Feedback from Paul Burkett on Marxism, ecology and the American Indian

Louis Proyect lnp3 at
Sat Nov 6 16:23:07 MST 1999

I want to thank Louis Proyect for circulating his review of my book
and John Bellamy Foster's article.  Except for a couple minor
points mentioned below, his summary of the two works and his agenda
for future work seem both fair and valuable.  I agree that the
stance of Marxism on indigenous peoples and natural conditions is
crucial both politically and analytically (two things that should
never be separated), and that Marxists have not done enough solid
work on this question.  In my own book, I only dealt with it by way
of considering the possible use of both pre-capitalist production
technologies and pre-capitalist social mechanisms for managing
common pool resources in a post-capitalist society (see my Chapter
14: "Nature and Associated Production").  This is a question on
which the thinking of Marx evolved considerably during his
lifetime.  Louis is quite right to point out that it is only part
of the problem -- and probably not even the most important part
politically.  Of more immediate importance is how Reds (especially
Green Reds) relate their thinking and politics to existing indigenous
societies in the here and now.

In the last connection, I certainly do not believe that the spread
of capitalism in the Amazon (especially in the form of intensified
materials extraction, agribusiness operations etc.) represents some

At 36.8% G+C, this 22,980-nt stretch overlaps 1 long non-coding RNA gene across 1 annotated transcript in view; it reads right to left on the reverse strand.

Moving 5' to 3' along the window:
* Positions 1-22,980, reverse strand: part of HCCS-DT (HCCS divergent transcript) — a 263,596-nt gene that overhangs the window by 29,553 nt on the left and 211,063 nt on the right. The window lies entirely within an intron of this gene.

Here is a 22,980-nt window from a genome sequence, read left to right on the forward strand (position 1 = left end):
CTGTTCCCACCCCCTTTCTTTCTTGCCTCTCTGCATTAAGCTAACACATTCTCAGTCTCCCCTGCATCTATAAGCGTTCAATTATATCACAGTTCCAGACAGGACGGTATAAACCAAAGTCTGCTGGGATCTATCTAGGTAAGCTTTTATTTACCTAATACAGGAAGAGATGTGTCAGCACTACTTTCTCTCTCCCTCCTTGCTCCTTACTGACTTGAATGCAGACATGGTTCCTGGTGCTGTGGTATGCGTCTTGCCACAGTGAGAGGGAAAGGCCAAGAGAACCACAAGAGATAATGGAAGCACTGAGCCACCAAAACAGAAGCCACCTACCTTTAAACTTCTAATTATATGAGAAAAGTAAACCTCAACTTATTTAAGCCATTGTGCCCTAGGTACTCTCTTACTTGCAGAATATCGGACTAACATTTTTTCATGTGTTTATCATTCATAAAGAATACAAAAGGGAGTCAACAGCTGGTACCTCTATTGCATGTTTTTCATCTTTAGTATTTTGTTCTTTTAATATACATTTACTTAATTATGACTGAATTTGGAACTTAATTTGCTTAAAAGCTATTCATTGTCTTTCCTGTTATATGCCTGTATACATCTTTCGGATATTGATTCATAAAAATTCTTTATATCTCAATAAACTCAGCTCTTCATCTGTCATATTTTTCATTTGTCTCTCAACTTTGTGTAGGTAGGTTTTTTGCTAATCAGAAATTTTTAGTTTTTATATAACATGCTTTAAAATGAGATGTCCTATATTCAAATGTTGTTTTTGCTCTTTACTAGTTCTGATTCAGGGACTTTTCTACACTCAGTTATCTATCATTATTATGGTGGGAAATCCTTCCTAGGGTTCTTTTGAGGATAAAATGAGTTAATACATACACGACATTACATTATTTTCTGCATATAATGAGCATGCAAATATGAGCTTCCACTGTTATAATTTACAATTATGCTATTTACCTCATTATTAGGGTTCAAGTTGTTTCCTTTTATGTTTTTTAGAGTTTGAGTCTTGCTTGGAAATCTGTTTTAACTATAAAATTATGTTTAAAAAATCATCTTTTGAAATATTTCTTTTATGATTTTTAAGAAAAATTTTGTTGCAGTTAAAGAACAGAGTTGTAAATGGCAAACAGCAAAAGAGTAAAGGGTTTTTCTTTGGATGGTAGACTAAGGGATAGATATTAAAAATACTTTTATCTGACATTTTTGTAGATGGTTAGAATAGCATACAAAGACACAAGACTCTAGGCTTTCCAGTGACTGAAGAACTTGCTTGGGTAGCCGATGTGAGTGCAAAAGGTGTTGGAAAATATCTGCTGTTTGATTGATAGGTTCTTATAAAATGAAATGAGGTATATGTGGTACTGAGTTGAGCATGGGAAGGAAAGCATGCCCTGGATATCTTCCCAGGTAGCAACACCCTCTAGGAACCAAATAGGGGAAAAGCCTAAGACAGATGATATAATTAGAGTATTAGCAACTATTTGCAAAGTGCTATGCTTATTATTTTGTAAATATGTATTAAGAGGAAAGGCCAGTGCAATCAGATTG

kind of clear advance over precapitalist production either
ecologically or socially.  This is related to my interpretation of
Marx's stance on capitalism versus precapitalism.  My book never
says that capitalism represents an unambiguous advance in terms of
people-nature relations even "in theory."  What I did say (by way
of interpreting Marx's position) is that capitalism creates a
certain potential for less restricted, richer and more variegated
relations between people and their natural and social environment.
However, capitalism can never realize this potential.  That is what
communism does.  (See Chapters 11- 14 of my book.)

Also, it seems a bit unfair for Louis to complain about my having
"cited approvingly" David Harvey's book which takes certain
questionable positions on the ecologic of certain indigenous
societies.  For one thing, my book never cites Harvey's book,
although it does cite one of Harvey's articles (from the SOCIALIST
REGISTER) which was reprinted in his book.  More to the point, when
I cite Harvey it is in a completely different context not directly
connected to the indigenous peoples question.  Hence, it appears to
me that Louis is using a rhetorical tactic of guilt by association
-- a tactic lacking analytical or political substance in this
particular case.  It is, moreover, a tactic not required to support
Louis's larger point, which I wholeheartedly agree with -- the need
for Marxists to expand their world-views and their political and
intellectual work to organically connect up with the concerns of
indigenous peoples.  On this issue, I agree with Louis, not Harvey.

Finally, I also agree with the need to bring in the question of
energy and global warming into Marxist ecology.  Elmar Altvater has
done some interesting work in this area (see his book, THE FUTURE
OF THE MARKET), and my own book discusses the consistency of Marx's
environmental crisis analysis and value-theoretic approach to
capitalism with an analysis of global warming (see my Chapter 9,
which also deals with Marx's approach to materials suppy crises in
capital accumulation).

In sum, my disagreements with Louis seem to be mainly rhetorical
and scholarly; we agree on the issues of political and analytical
substance.  It would be a shame if the former were to fog over the
latter.  Thanks again, Louis.  Paul Burkett

Louis Proyect
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